A project at Franklin Delano Roosevelt State Park aims to redesign the 6.2 acre parking lot in order to greater serve the goals of environmental sustainability and stewardship. The project will rehabilitate the lot’s surface, improve the efficiency of the parking layout and improve drainage and storm water runoff quality. The new parking lot will feature native trees and vegetation to visually soften the hard surface of the parking lot. Ultimately, the redesign will create a more welcoming and pleasant entrance experience to patrons visiting the popular pool and provide important benefits to the park’s wetland and lake by reducing the amount of nutrients (e.g. phosphorus) and typical parking lot pollutants that are currently flowing into these resources untreated.
This is a joint project between NYS OPRHP and the NY Department of Transportation (DOT). DOT has been tasked with reducing phosphorus loading from storm water runoff from public highways and other impervious surfaces within the Croton watershed. They identified the large pool parking lot at FDR as a project that would help them meet their phosphorus reduction goals. As this lot is in need of rehabilitation, DOT’s assistance with its upgrade will result in a net benefit for both agencies. DOT will provide design and construction management funding and assistance. OPRHP will fund the construction contract.
The Environmental Impact of Parking Lots
Parking lots can be bad for the environment for many reasons. More pavement means less green space, thereby reducing the number of trees and plants that serve as natural “air cleaners” by absorbing carbon dioxide in the air and releasing oxygen. It also means less open soil that can collect rainwater, which helps to replenish natural aquifers. Impervious surfaces, like asphalt, don’t allow rain to percolate into the ground; instead they channel rainwater to a storm drain. Stormwater runoff can be highly polluted with oil, grease, coolant, and other fluids which leak out of cars and collect on pavement until rain washes it into our lakes and streams, negatively impacting our health as well as the habitat and living conditions of fish and other aquatic life.
Another negative effect of parking lots is that they raise local temperatures through a process known as the “heat island” effect. Asphalt and concrete absorb and retain heat from the sun’s rays more than the surrounding ground. This in turn raises surrounding temperatures a few degrees.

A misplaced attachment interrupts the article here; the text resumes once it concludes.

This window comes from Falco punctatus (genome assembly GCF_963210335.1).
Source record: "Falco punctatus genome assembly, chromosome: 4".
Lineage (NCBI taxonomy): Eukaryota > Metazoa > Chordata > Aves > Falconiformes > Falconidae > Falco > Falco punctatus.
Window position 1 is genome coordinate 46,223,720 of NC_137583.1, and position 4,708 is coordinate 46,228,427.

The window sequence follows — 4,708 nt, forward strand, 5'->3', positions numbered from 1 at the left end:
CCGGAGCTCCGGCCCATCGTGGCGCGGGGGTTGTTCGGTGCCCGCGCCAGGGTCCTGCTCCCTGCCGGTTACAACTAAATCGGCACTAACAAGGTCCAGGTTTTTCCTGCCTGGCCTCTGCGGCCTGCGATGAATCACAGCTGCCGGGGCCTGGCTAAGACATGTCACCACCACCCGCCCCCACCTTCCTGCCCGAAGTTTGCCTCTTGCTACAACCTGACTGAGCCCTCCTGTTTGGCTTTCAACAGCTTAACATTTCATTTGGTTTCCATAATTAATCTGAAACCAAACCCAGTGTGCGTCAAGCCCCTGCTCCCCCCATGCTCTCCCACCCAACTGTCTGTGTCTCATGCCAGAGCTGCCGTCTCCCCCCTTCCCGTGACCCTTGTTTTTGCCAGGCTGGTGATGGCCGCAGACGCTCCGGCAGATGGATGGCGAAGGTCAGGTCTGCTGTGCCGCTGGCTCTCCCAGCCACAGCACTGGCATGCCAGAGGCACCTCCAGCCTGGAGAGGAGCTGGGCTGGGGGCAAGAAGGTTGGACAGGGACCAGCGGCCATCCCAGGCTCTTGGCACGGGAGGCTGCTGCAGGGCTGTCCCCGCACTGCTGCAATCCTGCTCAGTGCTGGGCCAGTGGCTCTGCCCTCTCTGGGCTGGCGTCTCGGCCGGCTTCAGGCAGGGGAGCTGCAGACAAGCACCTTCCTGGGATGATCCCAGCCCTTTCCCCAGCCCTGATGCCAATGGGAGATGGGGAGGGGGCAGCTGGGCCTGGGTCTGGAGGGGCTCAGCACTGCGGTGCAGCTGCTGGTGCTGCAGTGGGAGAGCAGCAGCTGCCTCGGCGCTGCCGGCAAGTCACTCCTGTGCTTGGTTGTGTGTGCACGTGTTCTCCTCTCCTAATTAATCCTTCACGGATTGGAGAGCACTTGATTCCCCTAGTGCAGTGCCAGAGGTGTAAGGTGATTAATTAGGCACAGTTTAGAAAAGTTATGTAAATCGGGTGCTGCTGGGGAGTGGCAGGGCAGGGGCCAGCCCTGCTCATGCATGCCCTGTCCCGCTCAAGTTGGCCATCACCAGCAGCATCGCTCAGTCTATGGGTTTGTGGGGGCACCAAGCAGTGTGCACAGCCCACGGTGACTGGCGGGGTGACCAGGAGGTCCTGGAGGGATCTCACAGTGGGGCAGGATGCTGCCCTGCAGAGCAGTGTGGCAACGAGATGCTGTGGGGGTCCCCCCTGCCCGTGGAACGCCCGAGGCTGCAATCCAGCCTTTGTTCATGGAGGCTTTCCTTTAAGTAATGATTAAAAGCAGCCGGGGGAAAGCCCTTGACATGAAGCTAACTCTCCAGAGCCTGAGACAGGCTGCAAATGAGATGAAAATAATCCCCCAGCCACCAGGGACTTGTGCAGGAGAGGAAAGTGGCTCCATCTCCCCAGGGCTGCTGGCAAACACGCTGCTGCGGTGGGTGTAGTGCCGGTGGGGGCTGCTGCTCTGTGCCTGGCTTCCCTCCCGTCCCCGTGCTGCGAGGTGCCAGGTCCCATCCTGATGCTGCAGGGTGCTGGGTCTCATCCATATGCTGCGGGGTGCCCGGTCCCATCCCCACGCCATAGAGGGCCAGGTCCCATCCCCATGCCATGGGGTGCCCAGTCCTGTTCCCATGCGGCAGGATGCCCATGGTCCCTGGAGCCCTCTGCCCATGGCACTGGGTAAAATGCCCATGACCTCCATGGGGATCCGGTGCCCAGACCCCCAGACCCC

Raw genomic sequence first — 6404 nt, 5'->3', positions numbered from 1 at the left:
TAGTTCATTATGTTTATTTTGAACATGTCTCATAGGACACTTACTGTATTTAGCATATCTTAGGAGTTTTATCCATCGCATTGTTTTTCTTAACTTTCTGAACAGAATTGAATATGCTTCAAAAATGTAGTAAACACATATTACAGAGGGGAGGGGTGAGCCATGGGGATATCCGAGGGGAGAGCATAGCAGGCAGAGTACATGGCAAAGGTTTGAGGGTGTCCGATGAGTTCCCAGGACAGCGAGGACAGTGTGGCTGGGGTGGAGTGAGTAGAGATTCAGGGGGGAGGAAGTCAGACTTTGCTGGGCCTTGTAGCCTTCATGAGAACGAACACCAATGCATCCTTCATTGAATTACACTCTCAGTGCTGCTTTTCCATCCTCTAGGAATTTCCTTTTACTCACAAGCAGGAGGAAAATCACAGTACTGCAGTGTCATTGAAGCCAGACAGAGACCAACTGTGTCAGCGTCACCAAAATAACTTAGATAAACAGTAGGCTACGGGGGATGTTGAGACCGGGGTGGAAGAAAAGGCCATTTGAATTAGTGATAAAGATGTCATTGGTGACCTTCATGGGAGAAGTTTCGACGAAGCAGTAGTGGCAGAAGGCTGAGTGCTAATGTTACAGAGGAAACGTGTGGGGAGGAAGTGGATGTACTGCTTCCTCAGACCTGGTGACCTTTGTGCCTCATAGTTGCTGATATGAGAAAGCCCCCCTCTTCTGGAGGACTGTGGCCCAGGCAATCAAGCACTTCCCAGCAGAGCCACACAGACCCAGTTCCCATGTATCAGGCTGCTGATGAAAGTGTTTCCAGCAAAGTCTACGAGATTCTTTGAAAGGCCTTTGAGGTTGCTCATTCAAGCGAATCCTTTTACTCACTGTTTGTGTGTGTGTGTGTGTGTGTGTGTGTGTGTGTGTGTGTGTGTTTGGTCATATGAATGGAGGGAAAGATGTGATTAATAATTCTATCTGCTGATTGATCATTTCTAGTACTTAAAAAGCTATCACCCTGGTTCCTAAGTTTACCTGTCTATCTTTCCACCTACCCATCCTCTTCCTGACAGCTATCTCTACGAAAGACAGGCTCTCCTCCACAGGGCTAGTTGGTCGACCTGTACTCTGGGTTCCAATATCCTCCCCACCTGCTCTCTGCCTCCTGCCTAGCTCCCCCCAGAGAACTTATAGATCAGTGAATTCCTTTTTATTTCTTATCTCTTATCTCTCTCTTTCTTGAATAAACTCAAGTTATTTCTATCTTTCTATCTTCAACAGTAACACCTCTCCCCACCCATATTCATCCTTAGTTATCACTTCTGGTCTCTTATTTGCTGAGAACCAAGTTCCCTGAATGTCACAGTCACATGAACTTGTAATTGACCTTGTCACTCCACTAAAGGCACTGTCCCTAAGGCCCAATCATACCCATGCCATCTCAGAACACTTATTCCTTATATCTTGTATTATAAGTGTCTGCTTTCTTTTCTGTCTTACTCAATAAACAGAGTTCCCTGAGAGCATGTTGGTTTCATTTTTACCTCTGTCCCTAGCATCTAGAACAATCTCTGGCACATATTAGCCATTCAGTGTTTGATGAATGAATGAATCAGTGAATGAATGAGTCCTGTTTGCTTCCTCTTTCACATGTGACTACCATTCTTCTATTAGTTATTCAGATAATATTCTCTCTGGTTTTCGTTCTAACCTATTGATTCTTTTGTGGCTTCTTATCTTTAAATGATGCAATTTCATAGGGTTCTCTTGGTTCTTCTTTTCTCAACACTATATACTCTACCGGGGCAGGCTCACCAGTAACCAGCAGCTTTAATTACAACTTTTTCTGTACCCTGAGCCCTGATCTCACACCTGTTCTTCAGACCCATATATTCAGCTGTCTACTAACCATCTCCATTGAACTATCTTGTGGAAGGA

The Project at FDR State Park
FDR State Park is located along the Taconic State Parkway, approximately 40 miles north of New York City. The park offers day use recreational facilities including picnicking, trails, fishing and boating and areas for field games. One of the central features of the park is a large outdoor pool that can accommodate up to 3,500 bathers at a time. The park is popular with local residents for walking, hosts many events throughout the year and is also used for winter activities.
To accommodate all these visitors, FDR State Park also has a very large parking area. The lot is 6.2 acres in size and primarily services the pool complex during the summer. It is also used year-round for access to nearby trails, picnic areas, and events. Storm water drainage from the existing lot is directed to storm drains that flow to a nearby wetland and then into Mohansic Lake, a large lake within the park.
The primary elements of the proposed design include:
- Parking Lot – The existing asphalt surface will be removed and replaced. The removed asphalt will be milled and reused or recycled. In addition, approximately 15,000 square feet of asphalt will be removed from an adjacent service road entrance and replaced with grass.
- Storm water treatment – The proposed plan includes the construction of new bioswales throughout the lot which will consist of a combination of soil, cobbles and native vegetation. Storm water drainage will flow into these areas before entering into the existing storm water drainage system. These bioswales will allow for biological filtration and treatment, breaking down many of the nutrients and pollutants found in typical storm water runoff. Native trees, shrubs, and ornamental grass species will be planted to reduce the lot’s heat island effect, improve aesthetics, and provide shade and wind breaks. Below is a photo of a typical bioswale that is similar to what will be installed.